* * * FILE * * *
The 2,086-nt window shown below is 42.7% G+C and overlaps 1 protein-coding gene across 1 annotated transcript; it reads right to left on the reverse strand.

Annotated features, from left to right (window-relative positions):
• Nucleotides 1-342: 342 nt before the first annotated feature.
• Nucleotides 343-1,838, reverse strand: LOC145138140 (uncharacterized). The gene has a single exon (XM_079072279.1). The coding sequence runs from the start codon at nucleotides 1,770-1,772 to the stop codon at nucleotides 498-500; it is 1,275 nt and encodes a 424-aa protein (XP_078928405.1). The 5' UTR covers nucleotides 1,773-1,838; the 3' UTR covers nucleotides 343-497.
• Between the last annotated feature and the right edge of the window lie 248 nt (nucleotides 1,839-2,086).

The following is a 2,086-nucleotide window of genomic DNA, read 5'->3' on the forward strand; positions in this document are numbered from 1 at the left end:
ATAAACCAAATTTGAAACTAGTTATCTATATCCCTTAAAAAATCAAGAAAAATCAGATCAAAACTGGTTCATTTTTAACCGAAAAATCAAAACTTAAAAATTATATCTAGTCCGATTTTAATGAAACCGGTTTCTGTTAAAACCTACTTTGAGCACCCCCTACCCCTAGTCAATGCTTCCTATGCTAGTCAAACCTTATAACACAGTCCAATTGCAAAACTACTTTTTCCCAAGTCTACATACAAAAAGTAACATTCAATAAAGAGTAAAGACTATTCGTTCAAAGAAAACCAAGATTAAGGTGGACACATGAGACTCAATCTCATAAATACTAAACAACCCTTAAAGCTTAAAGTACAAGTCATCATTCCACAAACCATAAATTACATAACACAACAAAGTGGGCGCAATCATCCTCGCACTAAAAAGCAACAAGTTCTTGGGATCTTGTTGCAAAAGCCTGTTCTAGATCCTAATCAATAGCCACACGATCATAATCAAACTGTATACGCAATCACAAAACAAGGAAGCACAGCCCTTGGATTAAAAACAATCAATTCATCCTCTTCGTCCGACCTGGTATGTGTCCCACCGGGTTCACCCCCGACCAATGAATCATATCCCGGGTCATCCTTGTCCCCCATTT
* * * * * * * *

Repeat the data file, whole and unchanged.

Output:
The 2,086-nt window shown below is 42.7% G+C and overlaps 1 protein-coding gene across 1 annotated transcript; it reads right to left on the reverse strand.

Annotated features, from left to right (window-relative positions):
• Nucleotides 1-342: 342 nt before the first annotated feature.
• Nucleotides 343-1,838, reverse strand: LOC145138140 (uncharacterized). The gene has a single exon (XM_079072279.1). The coding sequence runs from the start codon at nucleotides 1,770-1,772 to the stop codon at nucleotides 498-500; it is 1,275 nt and encodes a 424-aa protein (XP_078928405.1). The 5' UTR covers nucleotides 1,773-1,838; the 3' UTR covers nucleotides 343-497.
• Between the last annotated feature and the right edge of the window lie 248 nt (nucleotides 1,839-2,086).

The following is a 2,086-nucleotide window of genomic DNA, read 5'->3' on the forward strand; positions in this document are numbered from 1 at the left end:
ATAAACCAAATTTGAAACTAGTTATCTATATCCCTTAAAAAATCAAGAAAAATCAGATCAAAACTGGTTCATTTTTAACCGAAAAATCAAAACTTAAAAATTATATCTAGTCCGATTTTAATGAAACCGGTTTCTGTTAAAACCTACTTTGAGCACCCCCTACCCCTAGTCAATGCTTCCTATGCTAGTCAAACCTTATAACACAGTCCAATTGCAAAACTACTTTTTCCCAAGTCTACATACAAAAAGTAACATTCAATAAAGAGTAAAGACTATTCGTTCAAAGAAAACCAAGATTAAGGTGGACACATGAGACTCAATCTCATAAATACTAAACAACCCTTAAAGCTTAAAGTACAAGTCATCATTCCACAAACCATAAATTACATAACACAACAAAGTGGGCGCAATCATCCTCGCACTAAAAAGCAACAAGTTCTTGGGATCTTGTTGCAAAAGCCTGTTCTAGATCCTAATCAATAGCCACACGATCATAATCAAACTGTATACGCAATCACAAAACAAGGAAGCACAGCCCTTGGATTAAAAACAATCAATTCATCCTCTTCGTCCGACCTGGTATGTGTCCCACCGGGTTCACCCCCGACCAATGAATCATATCCCGGGTCATCCTTGTCCCCCATTT